Metal Markets In Flux

Geopolitical concerns, economics and uncertain supplies are raising the anxiety level about availability across multiple supply chains.

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Markets for critical metals are becoming turbulent, creating shortages and widespread supply chain concerns.

Critical metals are the raw elements and materials used in the production of aerospace/defense systems, automobiles, batteries, computers and electronic products. Many critical metals also are scarce, and there is high risk associated with their supply. In a recent report, the European Union (EU) lists 27 different raw metals/materials that are considered critical for systems and devices, including cobalt, gallium, germanium, graphite, hafnium, tantalum, tungsten and various rare earths.


Fig. 1: Critical raw materials for the European Union. Source: EU

The EU, the United States and others must import a large percentage of these raw metals/minerals from China, Congo and other nations. In 2016, for example, the U.S. was 100% dependent on foreign sources for 20 of the 90 metal/mineral commodities tracked by the U.S. Geological Survey (USGS). Of the 90, the U.S. must import more than 50% of 47 of those commodities, according to the USGS. (Other organizations have different lists for critical metals.)

The reliance of these commodities presents a range of supply chain issues that can affect specific products, broad markets, and in some cases spark national security concerns. Compounding the problem are rising product demand, geopolitical issues, mining disruptions and some unsavory business practices. Here are just some of the current issues in the market:

• Kobe Steel and Mitsubishi late last year separately disclosed that they falsified the strength and durability specs of certain finished copper alloys and other products. These products, which impact hundreds of customers, are used in aerospace, automotive, semiconductors, transportation and other industries. Kobe Steel and Mitsubishi have resolved some but not all issues.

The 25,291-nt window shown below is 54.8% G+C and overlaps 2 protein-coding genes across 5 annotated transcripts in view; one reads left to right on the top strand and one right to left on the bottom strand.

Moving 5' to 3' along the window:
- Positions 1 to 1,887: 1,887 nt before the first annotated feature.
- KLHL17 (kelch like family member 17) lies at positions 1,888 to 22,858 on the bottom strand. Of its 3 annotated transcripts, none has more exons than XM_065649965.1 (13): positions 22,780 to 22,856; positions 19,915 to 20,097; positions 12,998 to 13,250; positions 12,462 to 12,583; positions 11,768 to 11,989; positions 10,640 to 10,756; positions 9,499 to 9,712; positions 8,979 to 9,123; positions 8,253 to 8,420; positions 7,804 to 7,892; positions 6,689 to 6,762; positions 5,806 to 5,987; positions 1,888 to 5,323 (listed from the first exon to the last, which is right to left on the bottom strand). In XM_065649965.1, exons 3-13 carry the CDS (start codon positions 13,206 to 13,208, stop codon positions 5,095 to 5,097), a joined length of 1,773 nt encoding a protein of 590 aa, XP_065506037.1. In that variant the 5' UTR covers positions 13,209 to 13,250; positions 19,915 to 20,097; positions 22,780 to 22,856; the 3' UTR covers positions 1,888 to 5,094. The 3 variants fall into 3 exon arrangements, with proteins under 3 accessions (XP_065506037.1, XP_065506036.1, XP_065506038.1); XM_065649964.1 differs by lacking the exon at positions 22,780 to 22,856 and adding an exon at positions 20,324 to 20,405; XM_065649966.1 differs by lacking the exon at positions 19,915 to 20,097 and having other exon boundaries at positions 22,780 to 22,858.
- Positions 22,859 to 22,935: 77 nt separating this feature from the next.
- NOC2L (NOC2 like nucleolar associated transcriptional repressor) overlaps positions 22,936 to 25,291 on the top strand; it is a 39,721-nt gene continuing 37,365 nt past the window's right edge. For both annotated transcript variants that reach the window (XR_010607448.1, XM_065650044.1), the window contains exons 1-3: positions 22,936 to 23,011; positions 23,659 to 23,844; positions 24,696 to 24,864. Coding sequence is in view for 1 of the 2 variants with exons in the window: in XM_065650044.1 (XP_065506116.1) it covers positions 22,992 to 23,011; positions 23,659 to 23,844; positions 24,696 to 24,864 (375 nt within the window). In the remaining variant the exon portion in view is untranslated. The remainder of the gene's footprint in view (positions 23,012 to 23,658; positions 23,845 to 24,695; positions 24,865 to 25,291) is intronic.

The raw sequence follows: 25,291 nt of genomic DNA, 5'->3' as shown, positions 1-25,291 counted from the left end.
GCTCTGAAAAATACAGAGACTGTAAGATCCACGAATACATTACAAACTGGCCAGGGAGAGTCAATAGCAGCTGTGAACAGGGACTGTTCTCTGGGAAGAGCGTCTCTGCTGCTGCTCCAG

• Prices for niobium, molybdenum, tantalum and tungsten are rising amid a tight supply for these metals.
• Rising demand for electric vehicles in China and elsewhere is expected to impact the supply of copper, cobalt, lithium and other metals.
• China still holds a monopoly of rare earths, which are used to make electronics products.

Not every metal/mineral is in crisis mode. Many are stable with an ample supply base. And some are at risk sometimes, but not others.

“Each one of them has supply chain issues that come up every once in a while,” said Lita Shon-Roy, president and chief executive of TECHCET, an advisory services firm that focuses on materials supply-chain issues for electronic devices. The firm tracks about a dozen different metal/material sectors. “The common stress point that comes up in most of these material areas has to do with raw materials and where they are coming from. The metal and mineral supply chain, for a long time, has been highly dependent on resources coming out of China.”

On top of that, demand is increasing for raw metals/minerals. Yet the mining industry generally has under-invested in new production for various reasons. “So there is a lot of pressure in the supply chain because of three elements—market growth, raw material dependencies, and a reluctance to add capacity,” Shon-Roy said. “On the business side, there are a lot of discussions with suppliers and end users to try and figure out how to minimize risk and ensure a continuous source of supply. From the supply side, they look on how to support this user without going broke.”

It’s impossible to explain the dynamics for all metals and materials. But the industry should keep closer tabs on the sector, especially cobalt, copper, lithium, tungsten, among others.

What are metals?
In the periodic table, 91 of the 118 elements are metals. The rest are non-metals or metalloids. Metals fall under different categories, including base metals (copper, iron, lead, nickel and zinc) and precious metals (gold, silver, platinum and palladium).

Several organizations have an arbitrary list of so-called critical metals and materials. Critical raw metals, according to the EU and others, are crucial to the economy and have risks associated with their supply.

At one time, the West wasn’t dependent on critical metals. In 1954, for example, the United States was reliant on foreign sources for 8 minerals, according to the USGS. But production of raw metals/minerals has been on the decline in the United States, due in part to costs and environmental issues associated with mining.

At the same time, huge metal deposits have been found in other countries, some of which have less stringent mining laws. For example, Chile has more than twice the copper reserves of any nation in the world. The U.S. imports 50% of its copper from Chile, according to the USGS.